If he was only engaged to Cimorene for political reasons in the first place, kingdom and crown might just be all he needs to know the other princess is just as suitable for him.
She Is the King (Third type): In Dealing, Cimorene assumes that if Kazul wins the competition for King of the Dragons, she will be crowned Queen; but Kazul explains that no, King of the Dragons is a gender-neutral title, and Queen of the Dragons is a separate (also gender-neutral) job, with very little power, that nobody much wants. Also an inversion, since at the start of the story, the most recent Queen was a male dragon.
Cimorene. "Next Queen of the Enchanted Forest" indeed! Plus she made sure the stone prince "rescued" Woraug's princess and she sent her own fiancÚ after a more suitable match for him. Later she mentions that she dealt with most of the princes trying to rescue her after the first book's events by sending them to rescue other princesses (who actually wanted to be rescued), and that she made sure to pair up the nicest knights with the nicest princesses. Also it's never revealed just how much of a hand she had in the series Beta Couple hooking up... so yeah, she gets a lot of traction in this role.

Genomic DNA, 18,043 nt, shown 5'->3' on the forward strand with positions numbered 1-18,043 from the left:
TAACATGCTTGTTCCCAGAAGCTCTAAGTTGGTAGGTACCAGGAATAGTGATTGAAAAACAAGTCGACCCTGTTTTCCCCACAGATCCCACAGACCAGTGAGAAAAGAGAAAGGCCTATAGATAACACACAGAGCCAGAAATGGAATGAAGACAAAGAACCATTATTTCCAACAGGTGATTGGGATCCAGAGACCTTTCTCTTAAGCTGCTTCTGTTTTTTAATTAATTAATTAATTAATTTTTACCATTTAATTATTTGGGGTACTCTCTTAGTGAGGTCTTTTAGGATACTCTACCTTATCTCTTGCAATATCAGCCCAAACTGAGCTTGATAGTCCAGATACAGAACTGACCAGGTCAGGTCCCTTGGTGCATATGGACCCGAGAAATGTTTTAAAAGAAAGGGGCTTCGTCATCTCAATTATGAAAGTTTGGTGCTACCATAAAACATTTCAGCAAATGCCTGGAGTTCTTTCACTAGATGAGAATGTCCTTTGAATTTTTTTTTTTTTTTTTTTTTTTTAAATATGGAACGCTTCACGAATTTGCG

As seen above in She Is Not My Girlfriend, a lot of people in Searching for Dragons think that Mendabar and Cimorene look good together.
Talking Animal: They're not uncommon. In particular there are witch's cats (who can only be heard by their witch, meaning the reader is only privy to their conversations in Calling), Killer the rabbit (also in Calling), and Suz the lizard in Talking. A few minor examples also exist, like the squirrel who directs Mendanbar to Morwen in Searching or the frog who sends Cimorene to the dragons in Dealing.
Cimorene: Are you an enchanted prince?
Talking Frog: No, but I've met a few, and picked up a few things.
Antorell could also count, given that by Talking, his attempts for revenge against Cimorene pretty much have consisted of him dramatically bursting into her house and screaming about how he'll get her, only for her to promptly melt him. Arona Vamist could also count, seeing as he makes it his business to endlessly pester witches (both fire and regular) and dragons about the "proper" way they should behave. Granted he had the power of an entire group of wizards protecting him from the fire witches, but there's really no excuse for him to argue with Kazul over whether or not dragons eat princesses, especially since he had just lost said wizarding protection.
"Actually, it is," Telemain said. "The Enchanted Forest is unique, magically speaking, and therefore the interface between the forest and the rest of the world is equally unique. Penetrating that interface requires a specific application." "What's that mean, when it's at home?" said Jack. "You need a special spell to get into the Enchanted Forest, because it's different from everywhere else," Mendanbar translated. Telemain looked irritated. "That's what I just said."